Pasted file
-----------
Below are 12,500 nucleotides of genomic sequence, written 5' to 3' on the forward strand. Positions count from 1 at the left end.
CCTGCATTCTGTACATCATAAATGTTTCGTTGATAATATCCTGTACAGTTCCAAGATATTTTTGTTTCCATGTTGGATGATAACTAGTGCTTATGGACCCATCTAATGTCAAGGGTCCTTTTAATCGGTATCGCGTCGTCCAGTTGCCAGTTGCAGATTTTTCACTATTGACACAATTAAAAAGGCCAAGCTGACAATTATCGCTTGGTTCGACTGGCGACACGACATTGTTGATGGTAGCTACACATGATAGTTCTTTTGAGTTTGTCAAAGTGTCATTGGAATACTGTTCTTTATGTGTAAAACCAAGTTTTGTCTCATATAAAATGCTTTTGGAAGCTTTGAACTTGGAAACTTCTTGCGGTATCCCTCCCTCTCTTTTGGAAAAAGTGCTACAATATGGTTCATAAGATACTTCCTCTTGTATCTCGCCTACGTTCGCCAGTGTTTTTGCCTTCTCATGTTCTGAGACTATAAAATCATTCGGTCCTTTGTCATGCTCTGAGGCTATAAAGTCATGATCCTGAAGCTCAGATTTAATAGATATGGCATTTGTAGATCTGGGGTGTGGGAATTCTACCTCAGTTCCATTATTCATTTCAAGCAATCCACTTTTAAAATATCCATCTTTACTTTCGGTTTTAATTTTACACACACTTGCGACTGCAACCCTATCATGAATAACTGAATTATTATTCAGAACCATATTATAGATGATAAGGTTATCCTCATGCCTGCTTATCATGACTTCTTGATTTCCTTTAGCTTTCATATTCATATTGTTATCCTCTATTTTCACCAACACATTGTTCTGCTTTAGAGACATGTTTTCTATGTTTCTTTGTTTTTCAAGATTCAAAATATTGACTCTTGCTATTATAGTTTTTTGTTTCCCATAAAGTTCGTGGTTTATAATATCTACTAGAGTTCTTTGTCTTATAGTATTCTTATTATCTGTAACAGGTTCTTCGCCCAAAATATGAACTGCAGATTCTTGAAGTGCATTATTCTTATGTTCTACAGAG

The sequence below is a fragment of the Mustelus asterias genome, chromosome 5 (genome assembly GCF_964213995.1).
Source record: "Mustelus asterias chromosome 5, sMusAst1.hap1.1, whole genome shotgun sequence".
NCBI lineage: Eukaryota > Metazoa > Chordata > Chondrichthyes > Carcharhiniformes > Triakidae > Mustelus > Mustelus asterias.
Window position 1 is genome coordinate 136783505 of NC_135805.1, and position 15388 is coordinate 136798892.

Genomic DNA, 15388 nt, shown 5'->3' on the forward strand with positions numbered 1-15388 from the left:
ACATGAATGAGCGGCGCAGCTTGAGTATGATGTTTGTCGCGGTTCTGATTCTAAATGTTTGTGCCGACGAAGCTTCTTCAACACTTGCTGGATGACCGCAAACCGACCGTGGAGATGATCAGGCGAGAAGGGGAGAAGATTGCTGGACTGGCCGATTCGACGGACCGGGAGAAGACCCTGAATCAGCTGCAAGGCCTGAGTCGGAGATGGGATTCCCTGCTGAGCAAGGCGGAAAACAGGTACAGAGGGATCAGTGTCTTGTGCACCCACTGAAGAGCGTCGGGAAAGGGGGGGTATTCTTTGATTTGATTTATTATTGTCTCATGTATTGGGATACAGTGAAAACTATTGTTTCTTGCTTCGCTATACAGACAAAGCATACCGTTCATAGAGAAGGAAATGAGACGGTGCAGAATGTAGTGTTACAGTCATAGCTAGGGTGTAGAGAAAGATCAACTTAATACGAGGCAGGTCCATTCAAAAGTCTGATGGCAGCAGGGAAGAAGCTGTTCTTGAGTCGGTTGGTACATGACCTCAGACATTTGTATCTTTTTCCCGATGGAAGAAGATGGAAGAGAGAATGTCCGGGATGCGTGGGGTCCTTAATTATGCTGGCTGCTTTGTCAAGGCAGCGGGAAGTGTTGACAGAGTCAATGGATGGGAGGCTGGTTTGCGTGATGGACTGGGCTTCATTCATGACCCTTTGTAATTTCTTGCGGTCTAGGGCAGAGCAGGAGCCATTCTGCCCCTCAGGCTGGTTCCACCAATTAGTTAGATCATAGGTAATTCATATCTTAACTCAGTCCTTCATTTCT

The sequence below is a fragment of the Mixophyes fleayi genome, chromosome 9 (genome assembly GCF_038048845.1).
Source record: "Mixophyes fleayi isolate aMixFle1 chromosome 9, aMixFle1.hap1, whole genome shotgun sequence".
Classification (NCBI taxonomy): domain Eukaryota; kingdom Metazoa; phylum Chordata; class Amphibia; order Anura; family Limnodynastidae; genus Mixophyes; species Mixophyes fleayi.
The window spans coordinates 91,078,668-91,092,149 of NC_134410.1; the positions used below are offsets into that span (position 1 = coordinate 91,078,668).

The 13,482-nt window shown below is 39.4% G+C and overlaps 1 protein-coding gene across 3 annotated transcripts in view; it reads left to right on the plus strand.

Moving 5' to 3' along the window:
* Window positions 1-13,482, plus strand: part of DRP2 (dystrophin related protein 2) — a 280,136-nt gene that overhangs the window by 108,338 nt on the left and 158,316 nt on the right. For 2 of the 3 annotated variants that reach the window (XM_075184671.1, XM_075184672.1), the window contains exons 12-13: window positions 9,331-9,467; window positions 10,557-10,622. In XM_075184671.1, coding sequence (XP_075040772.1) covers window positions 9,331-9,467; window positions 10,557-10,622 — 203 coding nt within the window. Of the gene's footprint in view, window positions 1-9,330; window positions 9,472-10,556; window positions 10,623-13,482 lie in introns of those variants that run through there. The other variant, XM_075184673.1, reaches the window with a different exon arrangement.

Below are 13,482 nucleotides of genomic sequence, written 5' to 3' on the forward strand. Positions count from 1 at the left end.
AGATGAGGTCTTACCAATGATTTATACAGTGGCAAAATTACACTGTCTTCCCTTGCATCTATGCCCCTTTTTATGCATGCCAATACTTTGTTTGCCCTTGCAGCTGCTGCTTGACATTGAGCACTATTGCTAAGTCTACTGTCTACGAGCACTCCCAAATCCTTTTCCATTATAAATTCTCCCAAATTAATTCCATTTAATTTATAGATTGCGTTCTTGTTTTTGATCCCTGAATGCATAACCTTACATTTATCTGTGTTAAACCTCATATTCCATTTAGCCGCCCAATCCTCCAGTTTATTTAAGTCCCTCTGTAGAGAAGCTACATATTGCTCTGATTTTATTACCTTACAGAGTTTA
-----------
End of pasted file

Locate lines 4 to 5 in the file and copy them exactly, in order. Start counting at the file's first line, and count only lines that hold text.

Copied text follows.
Source record: "Mustelus asterias chromosome 5, sMusAst1.hap1.1, whole genome shotgun sequence".
NCBI lineage: Eukaryota > Metazoa > Chordata > Chondrichthyes > Carcharhiniformes > Triakidae > Mustelus > Mustelus asterias.